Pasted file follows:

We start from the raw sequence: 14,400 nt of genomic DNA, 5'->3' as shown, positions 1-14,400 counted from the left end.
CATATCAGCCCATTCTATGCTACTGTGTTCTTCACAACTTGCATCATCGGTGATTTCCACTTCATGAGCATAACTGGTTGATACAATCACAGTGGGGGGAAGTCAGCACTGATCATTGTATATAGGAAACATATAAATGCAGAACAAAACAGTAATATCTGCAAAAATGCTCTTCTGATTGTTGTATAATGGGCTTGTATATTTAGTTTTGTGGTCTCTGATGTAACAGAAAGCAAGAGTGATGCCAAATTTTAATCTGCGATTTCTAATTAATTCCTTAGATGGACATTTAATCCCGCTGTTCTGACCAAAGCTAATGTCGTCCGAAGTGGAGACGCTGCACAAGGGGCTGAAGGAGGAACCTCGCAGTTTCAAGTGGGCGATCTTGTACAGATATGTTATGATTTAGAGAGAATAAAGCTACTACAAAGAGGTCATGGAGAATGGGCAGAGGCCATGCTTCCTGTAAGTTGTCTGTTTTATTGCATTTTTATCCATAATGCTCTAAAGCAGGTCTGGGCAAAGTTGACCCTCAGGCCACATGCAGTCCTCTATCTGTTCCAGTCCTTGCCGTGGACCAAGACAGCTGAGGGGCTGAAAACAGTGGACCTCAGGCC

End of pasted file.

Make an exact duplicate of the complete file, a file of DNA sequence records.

We start from the raw sequence: 14,400 nt of genomic DNA, 5'->3' as shown, positions 1-14,400 counted from the left end.
CATATCAGCCCATTCTATGCTACTGTGTTCTTCACAACTTGCATCATCGGTGATTTCCACTTCATGAGCATAACTGGTTGATACAATCACAGTGGGGGGAAGTCAGCACTGATCATTGTATATAGGAAACATATAAATGCAGAACAAAACAGTAATATCTGCAAAAATGCTCTTCTGATTGTTGTATAATGGGCTTGTATATTTAGTTTTGTGGTCTCTGATGTAACAGAAAGCAAGAGTGATGCCAAATTTTAATCTGCGATTTCTAATTAATTCCTTAGATGGACATTTAATCCCGCTGTTCTGACCAAAGCTAATGTCGTCCGAAGTGGAGACGCTGCACAAGGGGCTGAAGGAGGAACCTCGCAGTTTCAAGTGGGCGATCTTGTACAGATATGTTATGATTTAGAGAGAATAAAGCTACTACAAAGAGGTCATGGAGAATGGGCAGAGGCCATGCTTCCTGTAAGTTGTCTGTTTTATTGCATTTTTATCCATAATGCTCTAAAGCAGGTCTGGGCAAAGTTGACCCTCAGGCCACATGCAGTCCTCTATCTGTTCCAGTCCTTGCCGTGGACCAAGACAGCTGAGGGGCTGAAAACAGTGGACCTCAGGCC